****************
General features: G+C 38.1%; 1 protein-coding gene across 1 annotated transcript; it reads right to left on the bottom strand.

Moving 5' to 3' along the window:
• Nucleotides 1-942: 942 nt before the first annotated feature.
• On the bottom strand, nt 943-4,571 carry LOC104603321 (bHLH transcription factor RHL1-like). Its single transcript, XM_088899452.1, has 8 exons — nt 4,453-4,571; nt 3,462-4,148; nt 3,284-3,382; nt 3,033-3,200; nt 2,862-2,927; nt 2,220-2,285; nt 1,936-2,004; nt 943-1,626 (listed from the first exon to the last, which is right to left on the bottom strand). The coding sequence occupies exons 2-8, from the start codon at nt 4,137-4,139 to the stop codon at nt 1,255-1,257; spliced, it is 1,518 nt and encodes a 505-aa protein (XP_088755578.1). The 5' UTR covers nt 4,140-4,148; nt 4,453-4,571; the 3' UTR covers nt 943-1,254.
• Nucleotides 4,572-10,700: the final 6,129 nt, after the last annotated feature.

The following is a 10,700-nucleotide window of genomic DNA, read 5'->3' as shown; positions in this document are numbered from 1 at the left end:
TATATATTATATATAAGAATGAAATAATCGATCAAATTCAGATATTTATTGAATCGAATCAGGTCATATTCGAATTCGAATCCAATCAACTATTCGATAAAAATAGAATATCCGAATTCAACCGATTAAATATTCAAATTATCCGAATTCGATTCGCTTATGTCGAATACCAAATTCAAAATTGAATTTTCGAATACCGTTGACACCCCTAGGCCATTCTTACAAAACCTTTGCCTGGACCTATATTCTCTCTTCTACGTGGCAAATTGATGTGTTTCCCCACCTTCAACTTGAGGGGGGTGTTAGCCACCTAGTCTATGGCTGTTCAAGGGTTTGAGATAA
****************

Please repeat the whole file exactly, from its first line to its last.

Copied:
General features: G+C 38.1%; 1 protein-coding gene across 1 annotated transcript; it reads right to left on the bottom strand.

Moving 5' to 3' along the window:
• Nucleotides 1-942: 942 nt before the first annotated feature.
• On the bottom strand, nt 943-4,571 carry LOC104603321 (bHLH transcription factor RHL1-like). Its single transcript, XM_088899452.1, has 8 exons — nt 4,453-4,571; nt 3,462-4,148; nt 3,284-3,382; nt 3,033-3,200; nt 2,862-2,927; nt 2,220-2,285; nt 1,936-2,004; nt 943-1,626 (listed from the first exon to the last, which is right to left on the bottom strand). The coding sequence occupies exons 2-8, from the start codon at nt 4,137-4,139 to the stop codon at nt 1,255-1,257; spliced, it is 1,518 nt and encodes a 505-aa protein (XP_088755578.1). The 5' UTR covers nt 4,140-4,148; nt 4,453-4,571; the 3' UTR covers nt 943-1,254.
• Nucleotides 4,572-10,700: the final 6,129 nt, after the last annotated feature.

The following is a 10,700-nucleotide window of genomic DNA, read 5'->3' as shown; positions in this document are numbered from 1 at the left end:
TATATATTATATATAAGAATGAAATAATCGATCAAATTCAGATATTTATTGAATCGAATCAGGTCATATTCGAATTCGAATCCAATCAACTATTCGATAAAAATAGAATATCCGAATTCAACCGATTAAATATTCAAATTATCCGAATTCGATTCGCTTATGTCGAATACCAAATTCAAAATTGAATTTTCGAATACCGTTGACACCCCTAGGCCATTCTTACAAAACCTTTGCCTGGACCTATATTCTCTCTTCTACGTGGCAAATTGATGTGTTTCCCCACCTTCAACTTGAGGGGGGTGTTAGCCACCTAGTCTATGGCTGTTCAAGGGTTTGAGATAA